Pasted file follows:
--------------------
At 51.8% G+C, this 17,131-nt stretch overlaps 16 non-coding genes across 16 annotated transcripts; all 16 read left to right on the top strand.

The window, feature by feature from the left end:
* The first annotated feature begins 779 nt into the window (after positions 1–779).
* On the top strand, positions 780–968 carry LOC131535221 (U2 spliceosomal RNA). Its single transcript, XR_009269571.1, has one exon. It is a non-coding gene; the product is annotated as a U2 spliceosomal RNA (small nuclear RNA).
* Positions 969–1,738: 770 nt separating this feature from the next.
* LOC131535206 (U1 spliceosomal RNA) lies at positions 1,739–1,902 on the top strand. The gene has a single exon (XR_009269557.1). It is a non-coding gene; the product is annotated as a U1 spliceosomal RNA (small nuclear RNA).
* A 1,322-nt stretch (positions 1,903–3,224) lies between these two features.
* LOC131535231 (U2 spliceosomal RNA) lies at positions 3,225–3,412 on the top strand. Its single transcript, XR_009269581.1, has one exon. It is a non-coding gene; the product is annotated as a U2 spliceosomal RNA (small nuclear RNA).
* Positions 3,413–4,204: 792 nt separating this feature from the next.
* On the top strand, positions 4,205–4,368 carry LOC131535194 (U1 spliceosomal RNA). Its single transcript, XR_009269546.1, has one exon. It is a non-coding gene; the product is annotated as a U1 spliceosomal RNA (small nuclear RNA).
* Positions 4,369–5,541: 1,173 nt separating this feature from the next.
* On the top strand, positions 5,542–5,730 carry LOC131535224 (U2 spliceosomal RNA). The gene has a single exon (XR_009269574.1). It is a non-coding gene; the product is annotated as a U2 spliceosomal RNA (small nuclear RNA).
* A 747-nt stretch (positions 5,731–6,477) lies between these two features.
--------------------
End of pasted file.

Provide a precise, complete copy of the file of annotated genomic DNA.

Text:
At 51.8% G+C, this 17,131-nt stretch overlaps 16 non-coding genes across 16 annotated transcripts; all 16 read left to right on the top strand.

The window, feature by feature from the left end:
* The first annotated feature begins 779 nt into the window (after positions 1–779).
* On the top strand, positions 780–968 carry LOC131535221 (U2 spliceosomal RNA). Its single transcript, XR_009269571.1, has one exon. It is a non-coding gene; the product is annotated as a U2 spliceosomal RNA (small nuclear RNA).
* Positions 969–1,738: 770 nt separating this feature from the next.
* LOC131535206 (U1 spliceosomal RNA) lies at positions 1,739–1,902 on the top strand. The gene has a single exon (XR_009269557.1). It is a non-coding gene; the product is annotated as a U1 spliceosomal RNA (small nuclear RNA).
* A 1,322-nt stretch (positions 1,903–3,224) lies between these two features.
* LOC131535231 (U2 spliceosomal RNA) lies at positions 3,225–3,412 on the top strand. Its single transcript, XR_009269581.1, has one exon. It is a non-coding gene; the product is annotated as a U2 spliceosomal RNA (small nuclear RNA).
* Positions 3,413–4,204: 792 nt separating this feature from the next.
* On the top strand, positions 4,205–4,368 carry LOC131535194 (U1 spliceosomal RNA). Its single transcript, XR_009269546.1, has one exon. It is a non-coding gene; the product is annotated as a U1 spliceosomal RNA (small nuclear RNA).
* Positions 4,369–5,541: 1,173 nt separating this feature from the next.
* On the top strand, positions 5,542–5,730 carry LOC131535224 (U2 spliceosomal RNA). The gene has a single exon (XR_009269574.1). It is a non-coding gene; the product is annotated as a U2 spliceosomal RNA (small nuclear RNA).
* A 747-nt stretch (positions 5,731–6,477) lies between these two features.